Educational Failures: Shutter Problems

May 15, 2008 / by / 0 Comment

[singlepic=184,320,,,right]In my own experiences, I have found that there is far more to learn from the mistakes that I have made than from my best work. As I analyze my own failed attempts, I have no problem sharing them them with you so that you may also learn.

The subject in this out-of-focus photograph is my son. It was not a particularly great day for candid photography. But that day was a rare case where he and his cousins were able to be at the lake together. I wouldn’t pass up an opportunity like that. The cloudy weather causes light problems for candid photography, especially with fast moving children. Ideally, I needed a much faster shutter speed for this shot. But trying to freeze a moving child in motion is no easy task. Normally, if light were an issue and I had no preference for my depth of field, I would open up the aperture. The problem with this, however, is that you have a very narrow focus window. So when you’re dealing with erratically moving subjects (such as children), most of your shots will end up out of focus. To correct for this, you need a deeper depth of field for a better error buffer, so you need a smaller aperture. Therein lies the problem. As you know, a smaller aperture means less light getting to the image sensor. On a cloudy day, this solution doesn’t work well, especially with candid photography such as this where tripods are a hindrance. I tried to pick an aperture that was small enough to ease my focusing problems, but wide enough to let in enough light. In this particular case, I didn’t quite reach that point.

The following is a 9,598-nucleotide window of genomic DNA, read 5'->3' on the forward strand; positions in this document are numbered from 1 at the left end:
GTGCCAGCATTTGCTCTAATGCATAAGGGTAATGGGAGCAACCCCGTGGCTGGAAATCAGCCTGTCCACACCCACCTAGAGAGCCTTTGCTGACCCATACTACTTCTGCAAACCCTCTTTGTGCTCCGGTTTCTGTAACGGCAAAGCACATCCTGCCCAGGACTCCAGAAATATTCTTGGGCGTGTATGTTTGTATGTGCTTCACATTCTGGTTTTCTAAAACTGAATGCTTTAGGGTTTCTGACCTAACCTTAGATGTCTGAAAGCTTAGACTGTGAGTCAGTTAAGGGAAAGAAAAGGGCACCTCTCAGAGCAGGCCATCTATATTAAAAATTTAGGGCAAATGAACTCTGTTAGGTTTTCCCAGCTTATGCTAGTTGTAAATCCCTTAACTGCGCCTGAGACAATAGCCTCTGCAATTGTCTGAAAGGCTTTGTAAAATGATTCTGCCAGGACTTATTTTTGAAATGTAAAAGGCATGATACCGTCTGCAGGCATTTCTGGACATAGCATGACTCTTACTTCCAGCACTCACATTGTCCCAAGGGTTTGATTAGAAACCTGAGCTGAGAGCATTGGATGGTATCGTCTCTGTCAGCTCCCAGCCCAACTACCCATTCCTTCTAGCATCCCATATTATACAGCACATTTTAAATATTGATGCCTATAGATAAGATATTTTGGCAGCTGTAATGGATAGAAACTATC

There are a few possible solutions that I could’ve applied for this photograph. A gut reaction would be to use a tripod. As I mentioned earlier, tripods aren’t ideal for this type of candid photography. A monopod or a collapsed tripod would help to provide some stability for this shot, but it would have limited my vertical movement. Another alternative would be to use a faster film or increase the ISO (this was shot with a ISO of 200). The drawback is that you will introduce grain or noise to your photograph. But what’s a little grain if you have a shot like this in focus?


About the Author

D. Travis North is a professional Landscape Architect, a Freelance Photographer and founder of Shutter Photo. Ever since he picked up his first SLR, his father's Nikon N2000, he's been hooked on photography. Travis likes to photograph urban environments, architectural details and has a new-found interest in close-up photography. His work can be found at D. Travis North Photography. Follow Travis on twitter: @dtnorth.